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I am trying to express something akin to these sentences:

  1. Even with a spoon, he digs well (でも?)

  2. Even without a shovel, he digs well


I would also like to express this:

With a shovel as well, he digs well [implying he digs great with a lot of tools]

How would one go about this?

I can see how my example sentences might not be best example, but what I'm basically wondering is whether adding でも or  to the particle is possible, as it with, for example,

ででも does sound rather silly to me.

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How about 洋服を着ていてもハンサムだ or 洋服を着ていなくてもハンサムだ? (I really have to wonder, where you get these sentences from, but anyway.) –  Earthliŋ Feb 20 '13 at 14:16
    
Hmm... Doesn't でも contain で already? –  snailboat Feb 20 '13 at 14:36
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1 Answer

up vote 5 down vote accepted

Adding も after で is possible and usual. See Particles で and も and でも.

Adding でも after で is also possible, and ででも is not unseen, but the first で is often omitted.

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Not confident enough to make this an answer, but wouldn't (で)さえ or (で)すら work as well (formality and context aside)? –  istrasci Feb 20 '13 at 15:23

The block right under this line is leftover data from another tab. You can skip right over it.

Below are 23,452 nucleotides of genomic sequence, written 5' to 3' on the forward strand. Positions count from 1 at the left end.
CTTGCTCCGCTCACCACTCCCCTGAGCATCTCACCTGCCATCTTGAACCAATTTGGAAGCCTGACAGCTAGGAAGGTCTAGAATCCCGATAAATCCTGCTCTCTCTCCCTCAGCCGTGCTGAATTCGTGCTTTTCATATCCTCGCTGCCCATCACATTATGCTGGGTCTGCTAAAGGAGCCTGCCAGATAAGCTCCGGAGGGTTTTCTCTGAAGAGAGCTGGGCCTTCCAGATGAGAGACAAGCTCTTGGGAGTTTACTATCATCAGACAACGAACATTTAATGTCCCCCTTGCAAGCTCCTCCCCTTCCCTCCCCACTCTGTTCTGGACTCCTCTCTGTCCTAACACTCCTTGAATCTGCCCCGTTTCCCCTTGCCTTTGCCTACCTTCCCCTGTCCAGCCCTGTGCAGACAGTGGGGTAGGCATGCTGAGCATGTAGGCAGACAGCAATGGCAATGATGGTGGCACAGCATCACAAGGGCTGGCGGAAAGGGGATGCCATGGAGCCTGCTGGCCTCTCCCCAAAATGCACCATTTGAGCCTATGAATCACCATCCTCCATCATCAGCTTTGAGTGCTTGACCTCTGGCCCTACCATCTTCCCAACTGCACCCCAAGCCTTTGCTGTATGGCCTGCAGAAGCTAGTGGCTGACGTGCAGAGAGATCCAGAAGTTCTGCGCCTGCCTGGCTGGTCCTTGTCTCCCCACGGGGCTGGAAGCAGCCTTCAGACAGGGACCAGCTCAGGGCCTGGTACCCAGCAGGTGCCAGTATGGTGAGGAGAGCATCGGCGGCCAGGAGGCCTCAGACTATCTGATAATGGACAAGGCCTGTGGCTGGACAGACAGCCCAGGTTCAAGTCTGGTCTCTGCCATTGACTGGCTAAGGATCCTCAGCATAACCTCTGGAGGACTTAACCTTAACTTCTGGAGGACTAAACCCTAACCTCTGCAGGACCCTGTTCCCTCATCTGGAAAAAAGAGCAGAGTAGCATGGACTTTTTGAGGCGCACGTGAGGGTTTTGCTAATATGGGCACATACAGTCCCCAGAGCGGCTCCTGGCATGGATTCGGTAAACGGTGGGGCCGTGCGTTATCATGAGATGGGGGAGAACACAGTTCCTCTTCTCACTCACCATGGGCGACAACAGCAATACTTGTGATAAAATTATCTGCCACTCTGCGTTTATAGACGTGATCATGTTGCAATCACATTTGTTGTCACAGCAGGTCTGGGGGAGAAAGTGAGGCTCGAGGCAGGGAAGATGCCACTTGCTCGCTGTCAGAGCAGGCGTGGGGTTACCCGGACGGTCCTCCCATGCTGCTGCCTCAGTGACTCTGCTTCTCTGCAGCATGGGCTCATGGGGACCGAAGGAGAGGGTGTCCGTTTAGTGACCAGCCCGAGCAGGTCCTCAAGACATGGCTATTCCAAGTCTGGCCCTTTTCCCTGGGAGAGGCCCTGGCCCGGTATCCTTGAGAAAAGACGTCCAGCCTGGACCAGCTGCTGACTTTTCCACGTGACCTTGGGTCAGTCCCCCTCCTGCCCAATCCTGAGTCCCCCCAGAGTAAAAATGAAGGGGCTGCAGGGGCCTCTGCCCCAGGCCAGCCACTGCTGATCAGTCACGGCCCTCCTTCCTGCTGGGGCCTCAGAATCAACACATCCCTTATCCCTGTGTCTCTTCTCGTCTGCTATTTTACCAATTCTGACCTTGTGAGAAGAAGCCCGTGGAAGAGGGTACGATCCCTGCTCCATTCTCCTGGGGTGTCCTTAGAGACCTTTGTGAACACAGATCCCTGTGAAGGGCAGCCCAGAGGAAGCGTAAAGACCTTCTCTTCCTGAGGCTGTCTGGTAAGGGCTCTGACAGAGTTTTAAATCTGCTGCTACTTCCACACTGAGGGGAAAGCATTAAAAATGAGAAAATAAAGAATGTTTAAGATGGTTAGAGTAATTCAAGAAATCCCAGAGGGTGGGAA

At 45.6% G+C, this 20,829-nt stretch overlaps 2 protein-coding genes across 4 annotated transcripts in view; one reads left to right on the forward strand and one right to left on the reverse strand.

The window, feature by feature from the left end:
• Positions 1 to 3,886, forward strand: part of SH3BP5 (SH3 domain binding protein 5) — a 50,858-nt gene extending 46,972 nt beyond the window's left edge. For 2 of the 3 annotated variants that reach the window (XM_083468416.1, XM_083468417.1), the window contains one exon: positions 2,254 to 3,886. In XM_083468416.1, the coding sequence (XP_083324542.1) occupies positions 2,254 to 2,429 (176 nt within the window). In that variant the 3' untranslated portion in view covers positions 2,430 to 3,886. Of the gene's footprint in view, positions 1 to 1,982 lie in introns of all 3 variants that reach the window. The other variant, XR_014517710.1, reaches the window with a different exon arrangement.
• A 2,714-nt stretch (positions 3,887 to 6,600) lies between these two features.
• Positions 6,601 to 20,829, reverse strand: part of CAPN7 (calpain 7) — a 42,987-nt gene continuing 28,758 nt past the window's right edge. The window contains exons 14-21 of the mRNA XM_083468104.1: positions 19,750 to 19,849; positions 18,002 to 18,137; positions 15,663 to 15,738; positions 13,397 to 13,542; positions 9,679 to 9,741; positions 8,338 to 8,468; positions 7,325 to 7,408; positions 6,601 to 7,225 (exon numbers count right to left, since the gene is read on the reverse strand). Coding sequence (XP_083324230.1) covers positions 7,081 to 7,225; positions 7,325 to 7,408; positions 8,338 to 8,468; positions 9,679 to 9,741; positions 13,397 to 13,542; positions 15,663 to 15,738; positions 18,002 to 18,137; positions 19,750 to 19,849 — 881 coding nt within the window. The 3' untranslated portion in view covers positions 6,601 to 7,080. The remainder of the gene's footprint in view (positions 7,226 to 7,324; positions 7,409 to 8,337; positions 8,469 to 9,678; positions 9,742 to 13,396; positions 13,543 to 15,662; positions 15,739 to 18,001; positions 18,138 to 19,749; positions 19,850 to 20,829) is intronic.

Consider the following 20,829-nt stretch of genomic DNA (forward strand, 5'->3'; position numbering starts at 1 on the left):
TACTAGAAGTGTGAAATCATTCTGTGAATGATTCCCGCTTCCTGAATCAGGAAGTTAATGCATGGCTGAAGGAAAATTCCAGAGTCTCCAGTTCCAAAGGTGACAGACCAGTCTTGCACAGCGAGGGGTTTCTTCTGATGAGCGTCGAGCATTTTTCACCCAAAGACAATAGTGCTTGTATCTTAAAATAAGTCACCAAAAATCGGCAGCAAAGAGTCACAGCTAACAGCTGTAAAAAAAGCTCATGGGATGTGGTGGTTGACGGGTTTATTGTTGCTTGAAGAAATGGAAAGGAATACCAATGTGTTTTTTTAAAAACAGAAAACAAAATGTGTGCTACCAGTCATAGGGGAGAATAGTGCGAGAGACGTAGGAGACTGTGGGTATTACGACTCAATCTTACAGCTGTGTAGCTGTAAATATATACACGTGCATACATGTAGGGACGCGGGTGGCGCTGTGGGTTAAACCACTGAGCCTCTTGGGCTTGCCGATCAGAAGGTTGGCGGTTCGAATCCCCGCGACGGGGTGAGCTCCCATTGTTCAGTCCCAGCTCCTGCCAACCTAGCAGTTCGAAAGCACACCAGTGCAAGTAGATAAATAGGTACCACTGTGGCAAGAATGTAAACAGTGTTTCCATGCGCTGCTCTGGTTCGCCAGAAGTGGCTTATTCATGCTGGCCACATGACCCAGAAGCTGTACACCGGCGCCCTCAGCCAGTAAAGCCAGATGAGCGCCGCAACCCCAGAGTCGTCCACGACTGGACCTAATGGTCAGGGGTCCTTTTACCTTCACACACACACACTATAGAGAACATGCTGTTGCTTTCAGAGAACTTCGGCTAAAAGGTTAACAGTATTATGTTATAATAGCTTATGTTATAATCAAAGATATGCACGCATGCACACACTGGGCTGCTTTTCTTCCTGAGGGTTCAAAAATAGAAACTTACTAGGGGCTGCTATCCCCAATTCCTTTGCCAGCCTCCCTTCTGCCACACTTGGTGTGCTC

@istrasci: I think that they work as well (I have not thought them carefully, though). –  Tsuyoshi Ito Feb 20 '13 at 15:38
    
Ah. So でも actually contain both the expected meaning of でも and ででも? –  Daniel Safari Feb 20 '13 at 15:42
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@Daniel Safari: Simply put, yes, but this is not specific to で+でも, but it applies to many other combinations of a case marker and a particle. For example, when we add でも to を, I think that を is almost(?) always omitted. You might say that でも also contains the expected meaning of fictional construction “をでも,” but it is not really the case that でも has many meanings, but that the case marker preceding でも is sometimes omitted. But not always—the combination of から+でも is simply からでも, and I do not think that we can omit から. (more) –  Tsuyoshi Ito Feb 20 '13 at 16:09
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@Daniel Safari: (cont’d) If this is not complicated enough, we can consider particles other than でも. I do not know the complete picture about when a case marker is necessarily omitted, optionally omitted, or never omitted. –  Tsuyoshi Ito Feb 20 '13 at 16:10
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